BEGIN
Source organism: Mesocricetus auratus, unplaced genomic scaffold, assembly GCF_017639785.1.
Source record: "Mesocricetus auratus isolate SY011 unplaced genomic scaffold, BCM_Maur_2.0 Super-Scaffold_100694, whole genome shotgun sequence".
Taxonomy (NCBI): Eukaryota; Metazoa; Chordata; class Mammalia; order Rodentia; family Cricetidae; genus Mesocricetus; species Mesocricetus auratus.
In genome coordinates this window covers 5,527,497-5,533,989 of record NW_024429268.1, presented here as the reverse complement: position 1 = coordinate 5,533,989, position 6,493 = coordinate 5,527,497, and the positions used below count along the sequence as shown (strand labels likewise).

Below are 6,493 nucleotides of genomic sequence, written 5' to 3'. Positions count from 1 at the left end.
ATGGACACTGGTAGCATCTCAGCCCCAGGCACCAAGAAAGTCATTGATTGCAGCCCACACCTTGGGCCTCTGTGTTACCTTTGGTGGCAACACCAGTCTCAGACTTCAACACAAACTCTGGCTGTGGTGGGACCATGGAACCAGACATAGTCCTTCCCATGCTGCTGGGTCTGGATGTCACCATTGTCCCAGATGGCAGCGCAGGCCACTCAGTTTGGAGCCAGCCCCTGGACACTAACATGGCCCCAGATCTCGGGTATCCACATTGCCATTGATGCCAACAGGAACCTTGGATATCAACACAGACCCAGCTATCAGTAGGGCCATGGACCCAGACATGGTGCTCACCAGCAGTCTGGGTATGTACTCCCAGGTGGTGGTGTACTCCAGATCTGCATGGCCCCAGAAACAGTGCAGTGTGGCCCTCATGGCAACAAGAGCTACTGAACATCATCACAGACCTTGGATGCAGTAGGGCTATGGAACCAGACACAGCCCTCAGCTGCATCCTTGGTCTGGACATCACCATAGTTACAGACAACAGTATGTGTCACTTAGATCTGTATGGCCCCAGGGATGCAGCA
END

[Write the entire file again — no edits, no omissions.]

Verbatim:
Source organism: Mesocricetus auratus, unplaced genomic scaffold, assembly GCF_017639785.1.
Source record: "Mesocricetus auratus isolate SY011 unplaced genomic scaffold, BCM_Maur_2.0 Super-Scaffold_100694, whole genome shotgun sequence".
Taxonomy (NCBI): Eukaryota; Metazoa; Chordata; class Mammalia; order Rodentia; family Cricetidae; genus Mesocricetus; species Mesocricetus auratus.
In genome coordinates this window covers 5,527,497-5,533,989 of record NW_024429268.1, presented here as the reverse complement: position 1 = coordinate 5,533,989, position 6,493 = coordinate 5,527,497, and the positions used below count along the sequence as shown (strand labels likewise).

Below are 6,493 nucleotides of genomic sequence, written 5' to 3'. Positions count from 1 at the left end.
ATGGACACTGGTAGCATCTCAGCCCCAGGCACCAAGAAAGTCATTGATTGCAGCCCACACCTTGGGCCTCTGTGTTACCTTTGGTGGCAACACCAGTCTCAGACTTCAACACAAACTCTGGCTGTGGTGGGACCATGGAACCAGACATAGTCCTTCCCATGCTGCTGGGTCTGGATGTCACCATTGTCCCAGATGGCAGCGCAGGCCACTCAGTTTGGAGCCAGCCCCTGGACACTAACATGGCCCCAGATCTCGGGTATCCACATTGCCATTGATGCCAACAGGAACCTTGGATATCAACACAGACCCAGCTATCAGTAGGGCCATGGACCCAGACATGGTGCTCACCAGCAGTCTGGGTATGTACTCCCAGGTGGTGGTGTACTCCAGATCTGCATGGCCCCAGAAACAGTGCAGTGTGGCCCTCATGGCAACAAGAGCTACTGAACATCATCACAGACCTTGGATGCAGTAGGGCTATGGAACCAGACACAGCCCTCAGCTGCATCCTTGGTCTGGACATCACCATAGTTACAGACAACAGTATGTGTCACTTAGATCTGTATGGCCCCAGGGATGCAGCA